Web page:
The real issue in this case is one of realization. Section 1014 operates to exempt unrealized property income from tax on the death of the owner of the property; it does not reach back to income realized before death. Income is realized under an accrual method of accounting "when all the events have occurred which fix the right to receive such income and the amount thereof can be determined with reasonable accuracy." Treas.Reg. Sec. 1.451-1(a). Because of the nature of the market for farm produce, the Commissioner allows farmers to use the increase in inventories as a realizing event. This was the method of accounting chosen by the taxpayer. It follows that Sec. 1014 does not help Mrs. Willging, for, although it may increase her basis, it does so after the income from her crops has been realized. The time of the mechanical computation of income, at the end of the year, is irrelevant. To hold otherwise would be to make the sale of crops the determining event although the taxpayer had adopted a system of accounting which did not distinguish between sale and increase in inventory value. This would constitute a change of accounting method without the consent of the Secretary, proscribed by Sec. 446(e).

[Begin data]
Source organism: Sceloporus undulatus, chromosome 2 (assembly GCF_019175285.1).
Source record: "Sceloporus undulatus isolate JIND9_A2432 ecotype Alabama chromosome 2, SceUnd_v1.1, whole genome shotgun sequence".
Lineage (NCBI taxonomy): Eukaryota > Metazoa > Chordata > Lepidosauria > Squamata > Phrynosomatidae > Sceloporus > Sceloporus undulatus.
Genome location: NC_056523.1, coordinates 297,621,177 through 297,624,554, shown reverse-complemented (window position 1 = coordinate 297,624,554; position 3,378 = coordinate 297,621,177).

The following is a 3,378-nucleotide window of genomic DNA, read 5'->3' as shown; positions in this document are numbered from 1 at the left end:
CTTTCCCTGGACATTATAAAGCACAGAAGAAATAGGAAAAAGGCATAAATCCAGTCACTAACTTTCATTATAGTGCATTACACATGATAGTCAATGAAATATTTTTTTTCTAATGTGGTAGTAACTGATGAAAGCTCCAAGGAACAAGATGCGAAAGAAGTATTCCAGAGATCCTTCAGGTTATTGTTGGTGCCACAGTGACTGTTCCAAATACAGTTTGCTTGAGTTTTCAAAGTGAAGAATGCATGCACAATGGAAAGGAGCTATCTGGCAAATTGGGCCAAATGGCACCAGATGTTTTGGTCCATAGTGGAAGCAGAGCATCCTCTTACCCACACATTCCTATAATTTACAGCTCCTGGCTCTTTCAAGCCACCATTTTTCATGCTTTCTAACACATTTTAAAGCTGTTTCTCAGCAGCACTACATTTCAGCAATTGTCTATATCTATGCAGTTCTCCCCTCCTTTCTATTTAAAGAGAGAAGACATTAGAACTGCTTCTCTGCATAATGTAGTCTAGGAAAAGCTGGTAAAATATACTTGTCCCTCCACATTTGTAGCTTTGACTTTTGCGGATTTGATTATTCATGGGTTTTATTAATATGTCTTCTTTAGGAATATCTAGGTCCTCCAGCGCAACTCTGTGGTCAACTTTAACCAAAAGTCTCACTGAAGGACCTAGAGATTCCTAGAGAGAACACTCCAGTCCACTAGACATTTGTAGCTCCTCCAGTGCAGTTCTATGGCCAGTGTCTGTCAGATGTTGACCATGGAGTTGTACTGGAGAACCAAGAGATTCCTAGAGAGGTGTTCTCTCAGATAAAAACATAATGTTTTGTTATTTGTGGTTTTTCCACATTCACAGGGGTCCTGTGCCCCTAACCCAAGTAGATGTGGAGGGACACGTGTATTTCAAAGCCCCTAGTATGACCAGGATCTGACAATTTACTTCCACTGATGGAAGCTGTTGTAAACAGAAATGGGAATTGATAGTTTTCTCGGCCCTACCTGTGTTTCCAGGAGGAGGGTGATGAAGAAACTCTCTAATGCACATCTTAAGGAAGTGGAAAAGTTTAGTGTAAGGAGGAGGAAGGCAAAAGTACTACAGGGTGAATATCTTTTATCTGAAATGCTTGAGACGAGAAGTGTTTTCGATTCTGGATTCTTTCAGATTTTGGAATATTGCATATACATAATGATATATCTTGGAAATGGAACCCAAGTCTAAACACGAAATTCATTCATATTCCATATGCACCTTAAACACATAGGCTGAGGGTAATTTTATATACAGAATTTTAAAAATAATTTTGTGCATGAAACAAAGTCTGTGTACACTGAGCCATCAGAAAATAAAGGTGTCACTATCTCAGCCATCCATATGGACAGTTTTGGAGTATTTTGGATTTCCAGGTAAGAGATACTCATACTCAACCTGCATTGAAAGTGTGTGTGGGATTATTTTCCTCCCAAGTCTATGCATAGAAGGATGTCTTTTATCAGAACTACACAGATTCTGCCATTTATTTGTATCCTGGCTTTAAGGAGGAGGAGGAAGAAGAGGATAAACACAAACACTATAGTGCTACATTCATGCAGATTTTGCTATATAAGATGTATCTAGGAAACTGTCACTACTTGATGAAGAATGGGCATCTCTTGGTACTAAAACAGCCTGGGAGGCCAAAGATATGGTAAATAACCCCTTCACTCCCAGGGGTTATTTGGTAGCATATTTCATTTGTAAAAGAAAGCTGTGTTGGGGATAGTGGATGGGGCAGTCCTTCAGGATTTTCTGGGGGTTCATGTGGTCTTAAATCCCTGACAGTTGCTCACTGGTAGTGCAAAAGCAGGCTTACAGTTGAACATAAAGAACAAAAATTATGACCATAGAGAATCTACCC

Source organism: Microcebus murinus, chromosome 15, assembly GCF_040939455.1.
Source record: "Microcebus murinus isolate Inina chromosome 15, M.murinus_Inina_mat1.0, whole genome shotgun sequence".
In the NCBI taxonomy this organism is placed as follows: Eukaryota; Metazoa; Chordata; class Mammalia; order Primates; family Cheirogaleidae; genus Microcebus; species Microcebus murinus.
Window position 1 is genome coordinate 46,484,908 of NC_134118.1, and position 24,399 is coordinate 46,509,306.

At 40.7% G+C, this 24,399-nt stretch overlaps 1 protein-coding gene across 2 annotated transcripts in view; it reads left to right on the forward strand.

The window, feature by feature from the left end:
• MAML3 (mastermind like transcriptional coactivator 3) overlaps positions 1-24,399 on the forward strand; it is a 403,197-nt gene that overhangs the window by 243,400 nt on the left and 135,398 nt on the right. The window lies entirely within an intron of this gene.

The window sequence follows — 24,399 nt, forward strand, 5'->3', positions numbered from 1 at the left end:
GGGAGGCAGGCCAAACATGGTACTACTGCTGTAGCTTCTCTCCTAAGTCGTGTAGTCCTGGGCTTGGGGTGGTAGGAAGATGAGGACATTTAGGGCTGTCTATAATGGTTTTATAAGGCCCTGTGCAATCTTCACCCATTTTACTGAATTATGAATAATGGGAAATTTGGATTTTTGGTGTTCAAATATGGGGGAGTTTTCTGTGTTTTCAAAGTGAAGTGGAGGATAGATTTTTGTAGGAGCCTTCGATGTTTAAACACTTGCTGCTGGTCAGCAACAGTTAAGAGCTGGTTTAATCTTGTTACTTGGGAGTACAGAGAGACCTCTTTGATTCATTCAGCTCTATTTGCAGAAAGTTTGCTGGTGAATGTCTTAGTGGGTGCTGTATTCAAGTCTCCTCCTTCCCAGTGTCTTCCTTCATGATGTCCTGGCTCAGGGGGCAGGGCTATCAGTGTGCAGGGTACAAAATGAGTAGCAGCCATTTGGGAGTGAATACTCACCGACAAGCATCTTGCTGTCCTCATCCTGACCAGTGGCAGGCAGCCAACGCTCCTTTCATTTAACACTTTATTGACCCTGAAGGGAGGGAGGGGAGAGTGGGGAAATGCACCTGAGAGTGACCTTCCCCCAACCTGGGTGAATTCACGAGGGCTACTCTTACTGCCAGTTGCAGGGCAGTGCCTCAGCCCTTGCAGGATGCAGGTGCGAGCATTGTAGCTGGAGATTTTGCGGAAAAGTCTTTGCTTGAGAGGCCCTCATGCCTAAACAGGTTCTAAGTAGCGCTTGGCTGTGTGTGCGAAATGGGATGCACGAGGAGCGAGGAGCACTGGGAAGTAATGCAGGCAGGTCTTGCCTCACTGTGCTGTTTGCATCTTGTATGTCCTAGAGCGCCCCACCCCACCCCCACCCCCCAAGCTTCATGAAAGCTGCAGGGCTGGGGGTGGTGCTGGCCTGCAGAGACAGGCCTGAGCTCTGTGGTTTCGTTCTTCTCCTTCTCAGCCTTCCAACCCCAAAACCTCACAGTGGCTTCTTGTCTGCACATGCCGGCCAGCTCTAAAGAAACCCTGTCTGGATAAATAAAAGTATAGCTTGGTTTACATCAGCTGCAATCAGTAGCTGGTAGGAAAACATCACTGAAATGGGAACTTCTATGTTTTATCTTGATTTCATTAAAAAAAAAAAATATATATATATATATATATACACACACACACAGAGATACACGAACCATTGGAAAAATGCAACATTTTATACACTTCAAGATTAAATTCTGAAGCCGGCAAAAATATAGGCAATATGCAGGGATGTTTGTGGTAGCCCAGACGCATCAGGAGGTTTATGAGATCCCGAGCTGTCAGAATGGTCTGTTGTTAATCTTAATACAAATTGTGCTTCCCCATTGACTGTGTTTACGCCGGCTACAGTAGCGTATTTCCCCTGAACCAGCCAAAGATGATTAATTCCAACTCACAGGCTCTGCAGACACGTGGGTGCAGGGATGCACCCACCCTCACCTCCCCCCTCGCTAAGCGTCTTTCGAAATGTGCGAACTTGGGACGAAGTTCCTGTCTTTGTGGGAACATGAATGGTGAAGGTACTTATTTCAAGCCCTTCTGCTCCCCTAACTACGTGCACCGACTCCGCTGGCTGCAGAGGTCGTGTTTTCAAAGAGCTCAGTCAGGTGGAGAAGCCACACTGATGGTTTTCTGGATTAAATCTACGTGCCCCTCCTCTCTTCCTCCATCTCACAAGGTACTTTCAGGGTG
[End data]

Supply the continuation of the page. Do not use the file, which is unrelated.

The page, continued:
We are reinforced in our conclusion by a consideration of the purpose of Sec. 1014(b)(6). Given our holding that tax was due on the income accrued by Mr. Willging in the year of his death, the benefit for which Mrs. Willging contends would be peculiar to community-property taxpayers. Section 1014(b)(6) was designed to equalize the incidence of taxation between community-property and common-law states, not to provide a special benefit to community-property taxpayers. Stanley v. C. I. R., 338 F.2d 434 (9th Cir. 1964); Bath v. United States, 211 F.Supp. 368, 370 (S.D.Tex. 1962), aff'd per curiam, 323 F.2d 980 (5th Cir. 1963).




The Honorable Warren J. Ferguson, United States District Judge for the Central District of California, sitting by designation